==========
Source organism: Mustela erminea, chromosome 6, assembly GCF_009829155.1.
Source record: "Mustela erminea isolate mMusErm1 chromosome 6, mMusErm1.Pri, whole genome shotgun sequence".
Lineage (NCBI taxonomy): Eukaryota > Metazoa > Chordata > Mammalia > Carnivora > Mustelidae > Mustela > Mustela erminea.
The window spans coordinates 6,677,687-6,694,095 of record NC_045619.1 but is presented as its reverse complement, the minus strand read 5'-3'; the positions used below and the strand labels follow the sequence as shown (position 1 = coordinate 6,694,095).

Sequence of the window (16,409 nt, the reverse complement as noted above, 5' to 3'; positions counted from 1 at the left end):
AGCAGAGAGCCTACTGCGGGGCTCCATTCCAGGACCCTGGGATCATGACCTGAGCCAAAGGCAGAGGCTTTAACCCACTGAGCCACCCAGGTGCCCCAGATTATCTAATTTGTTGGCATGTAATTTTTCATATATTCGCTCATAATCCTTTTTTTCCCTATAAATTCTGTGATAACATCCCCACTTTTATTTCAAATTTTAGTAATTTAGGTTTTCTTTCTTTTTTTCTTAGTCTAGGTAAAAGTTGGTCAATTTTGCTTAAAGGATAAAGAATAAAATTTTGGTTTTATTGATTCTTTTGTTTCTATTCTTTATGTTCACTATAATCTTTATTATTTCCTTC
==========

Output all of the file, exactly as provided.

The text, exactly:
Source organism: Mustela erminea, chromosome 6, assembly GCF_009829155.1.
Source record: "Mustela erminea isolate mMusErm1 chromosome 6, mMusErm1.Pri, whole genome shotgun sequence".
Lineage (NCBI taxonomy): Eukaryota > Metazoa > Chordata > Mammalia > Carnivora > Mustelidae > Mustela > Mustela erminea.
The window spans coordinates 6,677,687-6,694,095 of record NC_045619.1 but is presented as its reverse complement, the minus strand read 5'-3'; the positions used below and the strand labels follow the sequence as shown (position 1 = coordinate 6,694,095).

Sequence of the window (16,409 nt, the reverse complement as noted above, 5' to 3'; positions counted from 1 at the left end):
AGCAGAGAGCCTACTGCGGGGCTCCATTCCAGGACCCTGGGATCATGACCTGAGCCAAAGGCAGAGGCTTTAACCCACTGAGCCACCCAGGTGCCCCAGATTATCTAATTTGTTGGCATGTAATTTTTCATATATTCGCTCATAATCCTTTTTTTCCCTATAAATTCTGTGATAACATCCCCACTTTTATTTCAAATTTTAGTAATTTAGGTTTTCTTTCTTTTTTTCTTAGTCTAGGTAAAAGTTGGTCAATTTTGCTTAAAGGATAAAGAATAAAATTTTGGTTTTATTGATTCTTTTGTTTCTATTCTTTATGTTCACTATAATCTTTATTATTTCCTTC